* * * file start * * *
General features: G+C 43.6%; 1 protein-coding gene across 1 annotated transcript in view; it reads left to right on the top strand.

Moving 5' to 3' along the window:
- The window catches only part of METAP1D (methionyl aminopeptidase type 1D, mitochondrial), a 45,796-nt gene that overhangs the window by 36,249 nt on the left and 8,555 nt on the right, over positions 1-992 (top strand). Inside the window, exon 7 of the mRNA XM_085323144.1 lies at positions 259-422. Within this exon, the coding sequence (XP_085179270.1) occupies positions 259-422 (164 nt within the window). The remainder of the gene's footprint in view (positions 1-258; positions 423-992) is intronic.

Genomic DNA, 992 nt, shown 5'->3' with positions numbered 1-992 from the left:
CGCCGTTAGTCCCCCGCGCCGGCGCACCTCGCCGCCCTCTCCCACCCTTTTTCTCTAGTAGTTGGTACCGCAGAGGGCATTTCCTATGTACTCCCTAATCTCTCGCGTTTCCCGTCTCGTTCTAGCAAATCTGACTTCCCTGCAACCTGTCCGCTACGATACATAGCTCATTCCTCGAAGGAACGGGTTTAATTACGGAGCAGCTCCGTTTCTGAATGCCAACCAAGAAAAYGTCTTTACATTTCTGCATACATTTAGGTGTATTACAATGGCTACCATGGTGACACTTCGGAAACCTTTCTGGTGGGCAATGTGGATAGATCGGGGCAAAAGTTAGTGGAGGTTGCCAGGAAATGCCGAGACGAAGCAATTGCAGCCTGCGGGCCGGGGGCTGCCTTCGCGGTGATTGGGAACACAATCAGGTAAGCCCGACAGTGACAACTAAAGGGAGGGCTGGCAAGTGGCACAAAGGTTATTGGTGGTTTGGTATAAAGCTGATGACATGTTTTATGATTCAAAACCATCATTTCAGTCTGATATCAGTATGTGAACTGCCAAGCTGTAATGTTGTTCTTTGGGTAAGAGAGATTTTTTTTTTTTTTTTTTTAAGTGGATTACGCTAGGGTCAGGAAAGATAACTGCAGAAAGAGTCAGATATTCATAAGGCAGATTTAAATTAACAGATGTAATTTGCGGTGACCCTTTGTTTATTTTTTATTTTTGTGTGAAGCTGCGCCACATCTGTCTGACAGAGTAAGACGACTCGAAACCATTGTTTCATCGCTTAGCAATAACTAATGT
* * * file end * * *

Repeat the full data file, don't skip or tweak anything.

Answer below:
General features: G+C 43.6%; 1 protein-coding gene across 1 annotated transcript in view; it reads left to right on the top strand.

Moving 5' to 3' along the window:
- The window catches only part of METAP1D (methionyl aminopeptidase type 1D, mitochondrial), a 45,796-nt gene that overhangs the window by 36,249 nt on the left and 8,555 nt on the right, over positions 1-992 (top strand). Inside the window, exon 7 of the mRNA XM_085323144.1 lies at positions 259-422. Within this exon, the coding sequence (XP_085179270.1) occupies positions 259-422 (164 nt within the window). The remainder of the gene's footprint in view (positions 1-258; positions 423-992) is intronic.

Genomic DNA, 992 nt, shown 5'->3' with positions numbered 1-992 from the left:
CGCCGTTAGTCCCCCGCGCCGGCGCACCTCGCCGCCCTCTCCCACCCTTTTTCTCTAGTAGTTGGTACCGCAGAGGGCATTTCCTATGTACTCCCTAATCTCTCGCGTTTCCCGTCTCGTTCTAGCAAATCTGACTTCCCTGCAACCTGTCCGCTACGATACATAGCTCATTCCTCGAAGGAACGGGTTTAATTACGGAGCAGCTCCGTTTCTGAATGCCAACCAAGAAAAYGTCTTTACATTTCTGCATACATTTAGGTGTATTACAATGGCTACCATGGTGACACTTCGGAAACCTTTCTGGTGGGCAATGTGGATAGATCGGGGCAAAAGTTAGTGGAGGTTGCCAGGAAATGCCGAGACGAAGCAATTGCAGCCTGCGGGCCGGGGGCTGCCTTCGCGGTGATTGGGAACACAATCAGGTAAGCCCGACAGTGACAACTAAAGGGAGGGCTGGCAAGTGGCACAAAGGTTATTGGTGGTTTGGTATAAAGCTGATGACATGTTTTATGATTCAAAACCATCATTTCAGTCTGATATCAGTATGTGAACTGCCAAGCTGTAATGTTGTTCTTTGGGTAAGAGAGATTTTTTTTTTTTTTTTTTTAAGTGGATTACGCTAGGGTCAGGAAAGATAACTGCAGAAAGAGTCAGATATTCATAAGGCAGATTTAAATTAACAGATGTAATTTGCGGTGACCCTTTGTTTATTTTTTATTTTTGTGTGAAGCTGCGCCACATCTGTCTGACAGAGTAAGACGACTCGAAACCATTGTTTCATCGCTTAGCAATAACTAATGT